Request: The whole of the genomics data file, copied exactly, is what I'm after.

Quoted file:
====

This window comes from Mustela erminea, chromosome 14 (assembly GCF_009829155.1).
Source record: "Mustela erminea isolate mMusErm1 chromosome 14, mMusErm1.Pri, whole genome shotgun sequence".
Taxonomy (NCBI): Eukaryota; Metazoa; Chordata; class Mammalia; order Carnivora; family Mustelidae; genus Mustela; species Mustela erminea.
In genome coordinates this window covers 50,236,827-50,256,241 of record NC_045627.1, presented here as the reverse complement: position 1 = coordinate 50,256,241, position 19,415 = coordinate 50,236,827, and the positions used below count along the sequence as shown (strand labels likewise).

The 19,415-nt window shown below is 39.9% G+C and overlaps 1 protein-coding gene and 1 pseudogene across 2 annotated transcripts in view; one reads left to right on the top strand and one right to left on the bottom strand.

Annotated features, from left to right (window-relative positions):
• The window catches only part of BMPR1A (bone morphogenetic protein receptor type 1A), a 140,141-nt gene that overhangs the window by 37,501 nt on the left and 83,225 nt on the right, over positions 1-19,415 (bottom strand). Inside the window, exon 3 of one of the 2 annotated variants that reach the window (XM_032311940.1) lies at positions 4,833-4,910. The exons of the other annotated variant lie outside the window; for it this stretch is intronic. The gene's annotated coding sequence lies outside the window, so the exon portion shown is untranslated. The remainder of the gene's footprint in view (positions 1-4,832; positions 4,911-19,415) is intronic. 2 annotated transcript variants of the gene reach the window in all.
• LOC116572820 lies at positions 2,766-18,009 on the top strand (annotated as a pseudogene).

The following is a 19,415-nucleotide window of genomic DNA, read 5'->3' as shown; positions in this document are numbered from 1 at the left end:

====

This window comes from Mustela erminea, chromosome 14 (assembly GCF_009829155.1).
Source record: "Mustela erminea isolate mMusErm1 chromosome 14, mMusErm1.Pri, whole genome shotgun sequence".
Taxonomy (NCBI): Eukaryota; Metazoa; Chordata; class Mammalia; order Carnivora; family Mustelidae; genus Mustela; species Mustela erminea.
In genome coordinates this window covers 50,236,827-50,256,241 of record NC_045627.1, presented here as the reverse complement: position 1 = coordinate 50,256,241, position 19,415 = coordinate 50,236,827, and the positions used below count along the sequence as shown (strand labels likewise).

The 19,415-nt window shown below is 39.9% G+C and overlaps 1 protein-coding gene and 1 pseudogene across 2 annotated transcripts in view; one reads left to right on the top strand and one right to left on the bottom strand.

Annotated features, from left to right (window-relative positions):
• The window catches only part of BMPR1A (bone morphogenetic protein receptor type 1A), a 140,141-nt gene that overhangs the window by 37,501 nt on the left and 83,225 nt on the right, over positions 1-19,415 (bottom strand). Inside the window, exon 3 of one of the 2 annotated variants that reach the window (XM_032311940.1) lies at positions 4,833-4,910. The exons of the other annotated variant lie outside the window; for it this stretch is intronic. The gene's annotated coding sequence lies outside the window, so the exon portion shown is untranslated. The remainder of the gene's footprint in view (positions 1-4,832; positions 4,911-19,415) is intronic. 2 annotated transcript variants of the gene reach the window in all.
• LOC116572820 lies at positions 2,766-18,009 on the top strand (annotated as a pseudogene).

The following is a 19,415-nucleotide window of genomic DNA, read 5'->3' as shown; positions in this document are numbered from 1 at the left end: